- Stumps: Cummins’ carnage sets up unlikely victory
- Wicket: A Pat Cummins pearler ends Zondo’s stay
- Wicket: Hazlewood gets the breakthrough
- Tea: South Africa steady again after mini collapse
- Wicket: Lyon castles Erwee
- Wicket: Hazlewood has Elgar caught behind
- Australia send South Africa in and leave Khawaja stranded
- Song poll: Weekend ditties
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Analysis: Hazlewood issues timely reminder – he’s very, very good
During the latter days of his maddeningly truncated Test career, Bruce Reid seemed always to be either taking bags of wickets or missing through injury.
In fact, in his last nine Tests, spread across three years, Reid scooped 51 wickets at 18.58, striking every 43 balls. Nineteen wickets came in the final two Tests he was able to complete, 11 months apart. In this period virtually every over from Reid was a privilege to watch.
Thirty-one years on, and 31-year-old Josh Hazlewood has developed a similarly frustrating niche. Since the end of the 2019 Ashes series, Hazlewood has played just 11 of Australia’s 24 Tests, in between hamstring and side issues.
When he has played, Hazlewood’s combination of height, subtle movement and snappy pace have proven almost as challenging as Reid’s once did: 34 wickets at 23.52 while conceding just 2.41 runs per over. When he hasn’t, Australia have worked their options.
Jhye Richardson, Michael Neser, and most notably Scott Boland, have all offered moments of quality. But it was hard not to enjoy the sight of Hazlewood, fit and in fine rhythm, asking fiendish questions of a rattled South African top order at the SCG.
In an opening spell of 6-1-11-1 from the Paddington End, Hazlewood created three and a bit chances, torturing the Proteas’ captain Dean Elgar as his teammates had done in Brisbane and Melbourne.
Full story from Daniel Brettig here.
The soft signal furore – what is it good for?
Test cricket’s “soft signal” is in the spotlight again after Steve Smith’s spectacular attempt at a slips catch on day four of the third Test was adjudged not out, a decision that was slammed by several former international players.
In the fifth over of South Africa’s first innings at the SCG, Josh Hazlewood found the outside edge of Dean Elgar’s bat with the South African captain on six.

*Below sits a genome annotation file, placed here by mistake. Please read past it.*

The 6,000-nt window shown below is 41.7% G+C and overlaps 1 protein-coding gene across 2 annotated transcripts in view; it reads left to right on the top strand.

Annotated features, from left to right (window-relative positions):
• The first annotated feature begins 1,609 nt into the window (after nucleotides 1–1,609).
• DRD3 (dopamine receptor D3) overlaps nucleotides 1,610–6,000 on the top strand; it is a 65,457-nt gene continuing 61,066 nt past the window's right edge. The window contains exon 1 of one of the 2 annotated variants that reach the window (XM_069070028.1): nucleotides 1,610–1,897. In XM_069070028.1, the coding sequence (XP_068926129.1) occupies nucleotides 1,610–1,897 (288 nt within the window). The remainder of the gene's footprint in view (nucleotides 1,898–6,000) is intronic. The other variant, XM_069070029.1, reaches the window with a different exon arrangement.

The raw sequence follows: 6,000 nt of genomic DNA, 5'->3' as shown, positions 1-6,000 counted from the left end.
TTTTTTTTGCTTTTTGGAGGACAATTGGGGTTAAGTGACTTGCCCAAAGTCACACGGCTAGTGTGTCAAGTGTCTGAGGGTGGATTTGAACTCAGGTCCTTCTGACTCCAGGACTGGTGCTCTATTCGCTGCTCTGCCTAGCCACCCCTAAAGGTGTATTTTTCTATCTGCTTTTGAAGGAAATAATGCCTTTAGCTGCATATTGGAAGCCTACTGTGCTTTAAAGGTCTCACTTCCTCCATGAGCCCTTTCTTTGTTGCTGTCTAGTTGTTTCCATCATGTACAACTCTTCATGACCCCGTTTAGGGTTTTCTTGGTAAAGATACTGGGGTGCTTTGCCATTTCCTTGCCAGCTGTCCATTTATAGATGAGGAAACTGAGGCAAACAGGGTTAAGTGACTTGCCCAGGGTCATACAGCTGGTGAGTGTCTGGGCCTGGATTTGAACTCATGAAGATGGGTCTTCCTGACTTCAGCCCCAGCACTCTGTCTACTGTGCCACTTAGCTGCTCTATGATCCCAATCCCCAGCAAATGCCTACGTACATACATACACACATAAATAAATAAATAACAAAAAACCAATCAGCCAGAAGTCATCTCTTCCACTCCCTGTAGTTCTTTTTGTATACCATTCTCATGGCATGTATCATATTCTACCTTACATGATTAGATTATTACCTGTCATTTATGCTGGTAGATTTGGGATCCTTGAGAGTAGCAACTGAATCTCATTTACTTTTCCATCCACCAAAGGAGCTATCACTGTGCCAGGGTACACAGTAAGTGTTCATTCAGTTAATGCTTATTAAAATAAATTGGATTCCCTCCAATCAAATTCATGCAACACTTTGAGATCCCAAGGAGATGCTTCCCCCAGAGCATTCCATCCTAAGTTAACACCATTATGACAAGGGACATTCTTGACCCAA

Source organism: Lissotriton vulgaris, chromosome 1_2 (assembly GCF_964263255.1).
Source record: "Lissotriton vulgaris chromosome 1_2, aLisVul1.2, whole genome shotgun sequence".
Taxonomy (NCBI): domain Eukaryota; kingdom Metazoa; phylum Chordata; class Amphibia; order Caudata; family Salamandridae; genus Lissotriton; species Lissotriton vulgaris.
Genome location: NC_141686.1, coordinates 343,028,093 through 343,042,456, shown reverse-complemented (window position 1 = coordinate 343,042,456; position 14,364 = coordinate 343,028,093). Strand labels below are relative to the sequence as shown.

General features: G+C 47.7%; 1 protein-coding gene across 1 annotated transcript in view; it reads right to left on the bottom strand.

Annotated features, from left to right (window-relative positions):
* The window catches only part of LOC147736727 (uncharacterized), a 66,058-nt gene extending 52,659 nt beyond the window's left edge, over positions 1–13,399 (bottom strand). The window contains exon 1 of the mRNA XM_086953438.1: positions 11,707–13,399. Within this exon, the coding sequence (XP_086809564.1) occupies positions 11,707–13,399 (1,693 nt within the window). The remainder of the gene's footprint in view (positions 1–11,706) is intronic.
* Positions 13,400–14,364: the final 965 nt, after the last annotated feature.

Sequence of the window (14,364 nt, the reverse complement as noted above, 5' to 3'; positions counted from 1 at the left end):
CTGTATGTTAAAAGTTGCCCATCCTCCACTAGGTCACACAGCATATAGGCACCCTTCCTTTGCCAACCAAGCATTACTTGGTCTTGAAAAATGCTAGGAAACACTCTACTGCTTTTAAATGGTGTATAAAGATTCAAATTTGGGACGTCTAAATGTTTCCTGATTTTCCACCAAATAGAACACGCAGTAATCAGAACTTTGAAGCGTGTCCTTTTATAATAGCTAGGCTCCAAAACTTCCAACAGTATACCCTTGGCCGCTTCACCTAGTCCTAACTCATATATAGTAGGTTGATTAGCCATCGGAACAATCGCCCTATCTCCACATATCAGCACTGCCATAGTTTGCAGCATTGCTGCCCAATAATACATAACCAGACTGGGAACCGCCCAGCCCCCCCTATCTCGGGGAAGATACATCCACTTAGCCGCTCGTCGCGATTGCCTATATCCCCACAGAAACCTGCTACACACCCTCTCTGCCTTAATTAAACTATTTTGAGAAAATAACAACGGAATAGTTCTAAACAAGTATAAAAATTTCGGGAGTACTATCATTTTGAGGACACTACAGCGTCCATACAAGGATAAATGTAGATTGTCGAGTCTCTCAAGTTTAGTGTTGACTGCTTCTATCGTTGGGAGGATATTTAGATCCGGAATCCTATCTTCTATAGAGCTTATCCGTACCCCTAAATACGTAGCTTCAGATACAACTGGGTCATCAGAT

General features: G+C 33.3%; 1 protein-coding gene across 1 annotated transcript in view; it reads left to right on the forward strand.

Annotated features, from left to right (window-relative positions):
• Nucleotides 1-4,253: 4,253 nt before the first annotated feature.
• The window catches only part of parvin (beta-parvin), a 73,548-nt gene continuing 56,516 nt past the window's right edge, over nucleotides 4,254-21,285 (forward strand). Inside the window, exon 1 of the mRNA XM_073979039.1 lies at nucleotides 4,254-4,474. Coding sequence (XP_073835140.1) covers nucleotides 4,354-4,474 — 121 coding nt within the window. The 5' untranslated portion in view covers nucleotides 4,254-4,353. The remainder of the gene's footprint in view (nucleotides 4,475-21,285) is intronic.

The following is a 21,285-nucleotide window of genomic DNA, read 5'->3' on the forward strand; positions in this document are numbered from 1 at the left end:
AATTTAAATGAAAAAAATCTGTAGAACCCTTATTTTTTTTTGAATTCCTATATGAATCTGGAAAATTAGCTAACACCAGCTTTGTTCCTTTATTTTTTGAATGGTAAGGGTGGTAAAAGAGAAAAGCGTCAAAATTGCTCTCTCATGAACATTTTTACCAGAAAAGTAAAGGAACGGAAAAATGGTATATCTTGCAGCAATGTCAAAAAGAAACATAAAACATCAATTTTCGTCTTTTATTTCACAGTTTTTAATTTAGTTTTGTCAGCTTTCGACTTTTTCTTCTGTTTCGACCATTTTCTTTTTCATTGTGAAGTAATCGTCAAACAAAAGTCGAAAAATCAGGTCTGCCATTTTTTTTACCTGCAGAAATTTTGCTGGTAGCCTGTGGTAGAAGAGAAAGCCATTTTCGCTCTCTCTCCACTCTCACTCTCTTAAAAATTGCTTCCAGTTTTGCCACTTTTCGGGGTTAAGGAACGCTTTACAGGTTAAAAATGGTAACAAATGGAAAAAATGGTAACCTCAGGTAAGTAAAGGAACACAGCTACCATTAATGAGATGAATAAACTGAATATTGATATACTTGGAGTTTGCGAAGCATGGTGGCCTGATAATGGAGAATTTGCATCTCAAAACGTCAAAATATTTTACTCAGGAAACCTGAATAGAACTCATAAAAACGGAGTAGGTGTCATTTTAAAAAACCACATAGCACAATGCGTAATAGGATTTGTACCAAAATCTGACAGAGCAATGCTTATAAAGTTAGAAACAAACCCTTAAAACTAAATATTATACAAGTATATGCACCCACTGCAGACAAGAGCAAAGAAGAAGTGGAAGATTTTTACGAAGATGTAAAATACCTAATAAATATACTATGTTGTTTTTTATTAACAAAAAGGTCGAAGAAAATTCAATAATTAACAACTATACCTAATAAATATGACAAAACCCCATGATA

Smith saw the ball fly his way and dived low to his right to take what appeared to be one of the greatest catches of his career.
On-field umpires gave it not out – in other words, a soft signal – but sent the decision upstairs to third umpire Richard Kettleborough.
After a long deliberation, of more than three minutes, Kettleborough stayed with the on-field decision. He felt a bit of the ball had nicked the grass despite Smith looking like he got his fingers under it.
There were different views on whether Smith got some of his hand under the ball. The rules have changed to give the third umpire more power to overturn the preliminary on-field decision, but the question of whether a soft signal is needed has been raised.
To Kettleborough’s credit, at least he was consistent. Marnus Labuschagne was given a similar reprieve when he edged Marco Jansen to Simon Harmer on day one.
Had Kettleborough sent Elgar packing and not Labuschagne, the tourists would have been unimpressed.
Full story from Tom Decent here.
Stumps: Cummins’ carnage sets up unlikely victory
South Africa hang on by the skin of their teeth against some truly elite bowling in favourable conditions. Marco Jansen and Simon Harmer showing more bottle than some of the recognised batters ahead of them in the order.
Josh Hazlewood finishing off the day and Nathan Lyon drew an appeal with every ball he bowled these last 15 minutes. And it wasn’t just Marnus either. He’ll be key tomorrow as well, deserved another scalp this session.
Cummins celebrates his third wicket of the day.Credit:Getty
But after Hazlewood’s key breakthrough to claim Temba Bavuma, it was all Captain Pat – with a brutal spell of 2-14 that has Australia every chance of jagging what would be a special win.